ONCE the dust settled on Australia’s agonising 71-73 quarter-final loss to Serbia overnight, the next thought hit the basketball world like a freight train.
That was the last time we’ll see Penny Taylor play.
We knew it was coming, but even now that it’s here it doesn’t seem quite right.
You could see that conflict of emotions in Taylor’s televised post-game interview – her face painted a picture of a thousand swirling thoughts.
Pain, guilt, sadness, regret, disbelief.
But above all Penny, our Victorian born and bred superstar, remained proud.
Nothing can ever take away from the immeasurable feeling of representing Australia – win, draw or sadly in this case, a heartbreaking loss.
“Turnovers, defence – we struggled to contain them,” Taylor said to Channel 7 commentator and fellow Victorian basketball legend Andrew Gaze after the match. “They spread us out pretty well…. not the way we wanted to play obviously.
“This sucks, but I’m always proud to play for my country.”
Ever since we saw her take to the international court for the first time in 2002… we knew something special was about to unfold.
After dominating the WNBL, it was only a matter of time before she’d head overseas and make her name into a reckoning force on the world stage.
The WNBA gleefully accepted her as she flourished with Cleveland… before heading to Phoenix to cement her league status.
But she always had time for us – Penny was always ready to suit up for the country.
2006 captivated the world as Lauren Jackson and Taylor showed the world that Australia won’t just be content with silver or bronze. We wear green and gold on the jerseys and we want that gold around our necks too.
Olympic campaigns reaped her two silver medals in Athens and Beijing as the superstar shone brighter and brighter with each passing day.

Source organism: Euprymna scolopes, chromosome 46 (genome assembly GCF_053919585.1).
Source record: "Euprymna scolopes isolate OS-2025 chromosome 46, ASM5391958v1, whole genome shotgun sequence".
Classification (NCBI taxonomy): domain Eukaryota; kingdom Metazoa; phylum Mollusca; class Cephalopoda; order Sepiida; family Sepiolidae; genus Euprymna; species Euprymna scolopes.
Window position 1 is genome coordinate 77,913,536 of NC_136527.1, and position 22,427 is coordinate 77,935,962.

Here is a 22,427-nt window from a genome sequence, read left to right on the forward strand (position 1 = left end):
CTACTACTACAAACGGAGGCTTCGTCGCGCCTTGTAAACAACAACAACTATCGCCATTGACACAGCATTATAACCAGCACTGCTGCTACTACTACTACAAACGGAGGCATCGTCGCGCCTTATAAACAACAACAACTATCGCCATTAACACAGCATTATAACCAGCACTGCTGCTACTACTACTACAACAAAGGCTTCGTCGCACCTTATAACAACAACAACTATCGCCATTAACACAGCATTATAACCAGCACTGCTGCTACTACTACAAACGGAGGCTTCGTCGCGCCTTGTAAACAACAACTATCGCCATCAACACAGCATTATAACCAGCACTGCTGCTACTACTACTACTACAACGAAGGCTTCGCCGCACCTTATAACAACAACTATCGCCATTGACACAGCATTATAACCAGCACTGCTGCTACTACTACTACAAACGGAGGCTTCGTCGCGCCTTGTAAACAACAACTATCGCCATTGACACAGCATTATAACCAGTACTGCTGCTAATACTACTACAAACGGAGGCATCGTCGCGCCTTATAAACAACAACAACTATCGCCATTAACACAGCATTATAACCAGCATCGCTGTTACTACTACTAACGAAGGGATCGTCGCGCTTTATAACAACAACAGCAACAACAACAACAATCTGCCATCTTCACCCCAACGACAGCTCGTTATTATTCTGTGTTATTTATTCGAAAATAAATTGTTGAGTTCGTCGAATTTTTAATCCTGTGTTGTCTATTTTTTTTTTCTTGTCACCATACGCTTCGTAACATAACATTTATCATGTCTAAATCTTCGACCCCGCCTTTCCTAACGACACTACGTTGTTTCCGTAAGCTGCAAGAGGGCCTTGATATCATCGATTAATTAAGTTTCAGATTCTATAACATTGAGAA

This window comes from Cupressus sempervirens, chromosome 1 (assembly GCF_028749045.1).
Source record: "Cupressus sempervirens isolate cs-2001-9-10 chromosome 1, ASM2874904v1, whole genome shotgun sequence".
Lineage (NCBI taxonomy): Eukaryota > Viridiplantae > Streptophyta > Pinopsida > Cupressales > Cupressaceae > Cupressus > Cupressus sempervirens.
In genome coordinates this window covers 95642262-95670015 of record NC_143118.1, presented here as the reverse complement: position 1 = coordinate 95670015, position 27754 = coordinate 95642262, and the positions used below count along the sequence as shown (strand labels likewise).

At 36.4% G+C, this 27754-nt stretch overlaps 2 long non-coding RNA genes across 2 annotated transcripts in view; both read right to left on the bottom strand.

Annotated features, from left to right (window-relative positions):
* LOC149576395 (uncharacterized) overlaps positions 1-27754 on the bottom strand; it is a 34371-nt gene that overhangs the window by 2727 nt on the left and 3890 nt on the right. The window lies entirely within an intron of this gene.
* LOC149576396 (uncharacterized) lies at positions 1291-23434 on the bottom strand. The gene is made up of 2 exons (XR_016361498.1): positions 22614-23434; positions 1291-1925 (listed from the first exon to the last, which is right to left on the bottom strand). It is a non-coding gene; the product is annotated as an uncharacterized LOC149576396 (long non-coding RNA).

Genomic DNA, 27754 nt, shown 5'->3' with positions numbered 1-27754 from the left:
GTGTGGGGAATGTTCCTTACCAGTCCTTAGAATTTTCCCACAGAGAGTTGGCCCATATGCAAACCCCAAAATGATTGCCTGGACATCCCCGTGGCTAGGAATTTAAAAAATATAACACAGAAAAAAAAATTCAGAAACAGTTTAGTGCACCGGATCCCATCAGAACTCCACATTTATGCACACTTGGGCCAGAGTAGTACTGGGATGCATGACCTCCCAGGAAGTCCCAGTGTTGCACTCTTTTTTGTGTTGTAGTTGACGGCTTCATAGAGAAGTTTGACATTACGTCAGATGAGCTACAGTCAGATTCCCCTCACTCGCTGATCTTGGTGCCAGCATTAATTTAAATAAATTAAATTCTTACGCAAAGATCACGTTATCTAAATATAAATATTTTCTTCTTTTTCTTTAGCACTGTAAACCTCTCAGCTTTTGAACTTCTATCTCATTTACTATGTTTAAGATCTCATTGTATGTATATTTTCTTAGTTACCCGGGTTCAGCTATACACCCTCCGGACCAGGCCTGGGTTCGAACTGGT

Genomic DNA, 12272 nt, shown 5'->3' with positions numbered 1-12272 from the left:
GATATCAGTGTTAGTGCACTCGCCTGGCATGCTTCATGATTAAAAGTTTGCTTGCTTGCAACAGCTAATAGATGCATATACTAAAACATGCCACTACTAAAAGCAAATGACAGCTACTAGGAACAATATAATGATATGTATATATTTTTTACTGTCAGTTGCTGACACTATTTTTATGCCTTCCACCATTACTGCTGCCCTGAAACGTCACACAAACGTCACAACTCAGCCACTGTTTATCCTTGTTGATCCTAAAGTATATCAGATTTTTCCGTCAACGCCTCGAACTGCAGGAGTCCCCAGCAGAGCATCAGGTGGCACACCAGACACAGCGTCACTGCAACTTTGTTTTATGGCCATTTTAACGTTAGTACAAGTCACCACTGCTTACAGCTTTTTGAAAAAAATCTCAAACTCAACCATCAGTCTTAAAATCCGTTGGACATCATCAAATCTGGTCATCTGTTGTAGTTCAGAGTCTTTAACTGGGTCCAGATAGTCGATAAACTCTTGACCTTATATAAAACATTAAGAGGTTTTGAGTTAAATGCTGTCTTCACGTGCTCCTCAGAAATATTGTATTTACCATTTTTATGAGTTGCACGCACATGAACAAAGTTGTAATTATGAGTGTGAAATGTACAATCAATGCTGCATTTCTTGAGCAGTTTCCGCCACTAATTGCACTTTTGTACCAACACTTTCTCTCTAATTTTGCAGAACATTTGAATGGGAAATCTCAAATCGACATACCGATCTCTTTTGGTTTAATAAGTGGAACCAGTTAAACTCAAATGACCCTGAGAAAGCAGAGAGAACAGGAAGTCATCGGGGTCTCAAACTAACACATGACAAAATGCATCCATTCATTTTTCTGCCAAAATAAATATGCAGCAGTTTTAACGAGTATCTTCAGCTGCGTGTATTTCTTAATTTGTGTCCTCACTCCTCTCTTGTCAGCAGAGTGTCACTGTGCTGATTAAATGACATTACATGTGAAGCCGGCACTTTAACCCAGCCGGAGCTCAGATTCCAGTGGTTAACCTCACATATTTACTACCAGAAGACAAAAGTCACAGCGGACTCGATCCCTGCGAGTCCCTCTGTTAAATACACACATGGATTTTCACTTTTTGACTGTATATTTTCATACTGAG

But those are just a few of the countless accolades, achievements, championships and honours that will line the trophy cabinet for Penny Taylor.
As Taylor settles into life off the court, plenty of questions will be asked about what we do now.
Where we take the side from here. How Australian basketball can even match up to her achievements, let alone surpass them.
It hurts to not play off for a women’s basketball medal – especially one to send Taylor off – but we should never think it’s a right to take for granted.
We became a basketball powerhouse on the international stage on the back of some incredible players – and we’ll have to find the next out-and-out superstar now.
Because honestly, anything less than a phenomenon will not be enough to replace Penny’s output.
Taylor’s coolness under pressure.
The security we all felt when she demanded the ball in clutch moments.
Her last Australian stat-line – two points, nine assists – will be glossed over in time as champions deserve to be remembered by their extraordinary achievements first and foremost.
The last word on Penny Taylor’s story shouldn’t be centred around disappointment though.
We were always truly blessed to have Penny running around – whether it was her first steps on court at Belgrave South Red Devils, all the way through to Dandenong and Phoenix Mercury in the elite leagues… or when she always made the time to come back to don the Australian jersey time after time.
There remains a small chance, a minute hope more than anything realistically, that there’s a bit more in the tank for Taylor. She’s been through the wringer with injuries and she’s 35-years-old… but we still want one more match.
One more series.
Another time leading our nation out on court.
That this can’t be the end for her as it’s not the ending she deserves, so perhaps that will drive the tenacious Taylor to go around again.
Another world championship tilt, returning to Australia in the WNBL… but if it’s not to be and this truly is it, then we were lucky to have her in the first place.
So thank you Penny.